To Promote, or Not To Promote

When the COVID-19 pandemic began, many companies put their plans on hold for product launches, marketing and media campaigns, publicity, and the like. But some have decided that an uninterrupted presence in consumers’ minds will help position them for success, or at least survival, once the peak of the crisis has passed. They have therefore continued to run publicity and/or advertising campaigns across traditional and social media over the past six weeks or so.

For the most part, given the severity of the crisis, with people still dying and a growing number suffering economically, marketers have kept their messaging squarely coronavirus-related, although there are commercial elements to some of the initiatives being promoted. Strategies fall into three major buckets:

  • Highlighting efforts to support health care workers, consumers, or both. Many companies, from Fanatics to Prada, have highlighted their charitable activities, such as making or securing face masks or ventilators and distributing them to hospitals, raising funds and making financial donations, or providing free educational content for at-home learners. A number of entertainment studios and publishers have released content to teach kids to wash their hands or to help them understand the virus; Genius Brands touted the COVID-19-prevention PSAs it created starring the characters from Llama Llama and Secret Millionaire’s Club. Some initiatives help business partners that are hurting; CLC’s “United as One” campaign bolsters its university clients during a difficult time by fostering virtual community connections when classes and football games are not possible. Some retailers have touted the sale of products that aide consumers in supporting medical personnel or each other; Walmart paired with the neighborhood social networking app NextDoor to create a platform for consumers to buy products for people in their community who are at risk.
  • Publicizing launches of products or virtual experiences that are COVID-related or came into being due to the lockdown. Several licensees are selling face masks, usually with an associated charitable donation. Marketers who normally put on or participate in physical live events are promoting the virtual iterations they have created for their fans during the pandemic; examples include BTS’s virtual concert convention and Tokidoki’s virtual fan fest. Some companies are going the quirky route, as WWE did with its line of t-shirts tied to WrestleMania 36, held without live spectators, with the phrase “I Wasn’t There.” The Smiley Company is taking to social media and email to spread good news about people who are helping in the crisis and to stress that everything will eventually be O.K. The respective marketers have generated awareness for all of these initiatives through publicity, social media, and/or advertising. In addition, several companies have been promoting existing product lines that fit the COVID lifestyle. These include categories such as puzzles (Masterpieces), arts and crafts (Michael’s), and coloring books (IDW), among others.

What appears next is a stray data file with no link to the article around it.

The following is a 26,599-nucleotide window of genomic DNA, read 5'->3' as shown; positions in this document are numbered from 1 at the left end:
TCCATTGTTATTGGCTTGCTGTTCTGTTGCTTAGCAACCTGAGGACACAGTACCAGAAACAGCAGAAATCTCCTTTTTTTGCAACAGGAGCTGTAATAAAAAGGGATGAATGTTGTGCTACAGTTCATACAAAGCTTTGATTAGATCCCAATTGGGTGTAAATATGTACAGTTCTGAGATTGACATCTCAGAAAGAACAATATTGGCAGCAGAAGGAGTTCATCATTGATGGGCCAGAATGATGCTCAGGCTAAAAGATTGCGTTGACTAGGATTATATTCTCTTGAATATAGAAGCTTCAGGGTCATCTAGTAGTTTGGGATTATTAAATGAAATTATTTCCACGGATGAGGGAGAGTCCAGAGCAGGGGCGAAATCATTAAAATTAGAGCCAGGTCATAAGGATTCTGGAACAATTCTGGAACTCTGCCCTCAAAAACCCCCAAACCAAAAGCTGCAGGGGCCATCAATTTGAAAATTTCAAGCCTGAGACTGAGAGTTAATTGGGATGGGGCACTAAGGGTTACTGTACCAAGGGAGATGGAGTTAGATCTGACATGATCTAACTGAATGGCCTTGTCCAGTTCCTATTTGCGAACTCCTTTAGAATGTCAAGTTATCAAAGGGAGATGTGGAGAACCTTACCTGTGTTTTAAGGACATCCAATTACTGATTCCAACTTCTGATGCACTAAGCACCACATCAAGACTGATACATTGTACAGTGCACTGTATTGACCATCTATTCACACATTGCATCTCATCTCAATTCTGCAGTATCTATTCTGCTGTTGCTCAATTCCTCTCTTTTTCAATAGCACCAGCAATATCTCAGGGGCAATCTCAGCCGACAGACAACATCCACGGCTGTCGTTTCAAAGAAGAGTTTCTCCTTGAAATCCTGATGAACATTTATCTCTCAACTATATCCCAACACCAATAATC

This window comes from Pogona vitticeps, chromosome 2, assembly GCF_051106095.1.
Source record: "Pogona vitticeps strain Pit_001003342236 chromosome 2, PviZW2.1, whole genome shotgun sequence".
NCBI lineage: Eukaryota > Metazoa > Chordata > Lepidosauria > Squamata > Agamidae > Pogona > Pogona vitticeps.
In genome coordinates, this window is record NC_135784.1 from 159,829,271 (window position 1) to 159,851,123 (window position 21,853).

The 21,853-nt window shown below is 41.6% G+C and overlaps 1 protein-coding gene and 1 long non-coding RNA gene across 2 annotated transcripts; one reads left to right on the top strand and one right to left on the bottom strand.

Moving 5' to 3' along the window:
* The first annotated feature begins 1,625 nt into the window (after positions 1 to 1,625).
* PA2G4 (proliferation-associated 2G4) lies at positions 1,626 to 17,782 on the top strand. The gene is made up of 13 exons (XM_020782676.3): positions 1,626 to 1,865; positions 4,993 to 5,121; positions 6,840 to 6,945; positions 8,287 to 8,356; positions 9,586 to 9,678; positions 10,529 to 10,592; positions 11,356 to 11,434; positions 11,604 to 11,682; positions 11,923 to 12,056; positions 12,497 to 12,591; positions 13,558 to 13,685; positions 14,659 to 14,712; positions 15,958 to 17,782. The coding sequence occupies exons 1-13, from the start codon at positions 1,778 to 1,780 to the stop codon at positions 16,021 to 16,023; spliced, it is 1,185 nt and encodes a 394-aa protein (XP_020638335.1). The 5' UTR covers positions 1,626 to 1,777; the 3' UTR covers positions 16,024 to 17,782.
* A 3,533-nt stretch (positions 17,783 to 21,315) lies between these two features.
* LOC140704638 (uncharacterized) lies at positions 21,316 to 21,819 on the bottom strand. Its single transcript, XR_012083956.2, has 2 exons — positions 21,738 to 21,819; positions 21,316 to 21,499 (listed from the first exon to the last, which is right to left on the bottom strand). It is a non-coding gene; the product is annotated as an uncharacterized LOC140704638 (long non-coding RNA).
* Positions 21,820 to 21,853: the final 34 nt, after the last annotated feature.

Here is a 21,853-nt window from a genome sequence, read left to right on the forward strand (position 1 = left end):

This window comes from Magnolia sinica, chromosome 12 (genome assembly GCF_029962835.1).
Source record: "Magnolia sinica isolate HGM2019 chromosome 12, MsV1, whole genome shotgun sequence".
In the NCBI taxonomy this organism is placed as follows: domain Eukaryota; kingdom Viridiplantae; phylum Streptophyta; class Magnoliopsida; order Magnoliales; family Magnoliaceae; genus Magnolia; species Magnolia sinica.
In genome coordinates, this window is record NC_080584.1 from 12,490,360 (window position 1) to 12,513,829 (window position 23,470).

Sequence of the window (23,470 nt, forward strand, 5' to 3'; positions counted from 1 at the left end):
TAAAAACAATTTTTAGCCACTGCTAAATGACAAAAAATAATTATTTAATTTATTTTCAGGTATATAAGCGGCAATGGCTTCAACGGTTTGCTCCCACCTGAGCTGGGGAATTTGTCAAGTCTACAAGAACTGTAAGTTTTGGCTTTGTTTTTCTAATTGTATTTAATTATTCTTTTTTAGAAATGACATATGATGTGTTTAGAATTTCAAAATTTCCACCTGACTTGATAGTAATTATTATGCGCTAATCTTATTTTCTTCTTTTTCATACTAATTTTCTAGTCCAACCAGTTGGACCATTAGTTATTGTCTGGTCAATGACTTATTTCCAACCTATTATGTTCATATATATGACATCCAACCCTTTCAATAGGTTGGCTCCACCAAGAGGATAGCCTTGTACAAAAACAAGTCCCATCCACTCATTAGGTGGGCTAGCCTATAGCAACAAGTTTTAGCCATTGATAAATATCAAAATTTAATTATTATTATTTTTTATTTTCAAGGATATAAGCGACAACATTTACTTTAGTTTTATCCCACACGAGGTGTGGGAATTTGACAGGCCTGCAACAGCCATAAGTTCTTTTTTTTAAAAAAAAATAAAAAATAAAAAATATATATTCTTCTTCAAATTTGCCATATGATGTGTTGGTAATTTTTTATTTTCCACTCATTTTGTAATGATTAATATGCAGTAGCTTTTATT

• Creating thank-you messages to a company’s own employees, or generally to first responders, healthcare professionals, or other essential workers (e.g., supermarket cashiers, warehouse pickers and packers, delivery drivers, etc.). This route tends to be taken by bigger corporations, with the messaging occurring through ads on TV or in other traditional-media advertising, supplemented by social media. One example: Pizza Hut’s “proud to serve” campaign applauding its 115,000 workers for their dedication and community outreach during the crisis. While several companies involved in licensing have used this technique, it has not been common in association with licensed product lines specifically.

There are always exceptions to the rule, of course, but most publicity, promotional, and marketing efforts tied to the licensing community and undertaken during the pandemic have fallen into one these major classifications.

As the crisis is entering its third month in the U.S., a growing but still small number of marketers have started to spotlight new products that have nothing to do with COVID-19. These are pre-planned campaigns that are going on as scheduled, or are being launched after a short delay. Several marketers publicized or advertised their Earth Day products, for example, while others promoted merchandise or fan contests tied to the NFL Draft. And, while still relatively rare, licensors and licensees—from Rebecca Atwood and Pottery Barn to Uniqlo and Nintendo—are increasingly announcing new licensing deals of the sort that would have been common up until the virus hit.

In case you missed it, Raugust Communications has launched a Coronavirus Resource Page that gathers together all of our writings related to the crisis. It provides easy access to articles that were published first in RaugustReports, in Raugust Communications’ monthly e-newsletter, or in other publications such as Publishers Weekly, as well as featuring pieces written specifically for the resource page. Bookmark the page and check back often; it is regularly updated.

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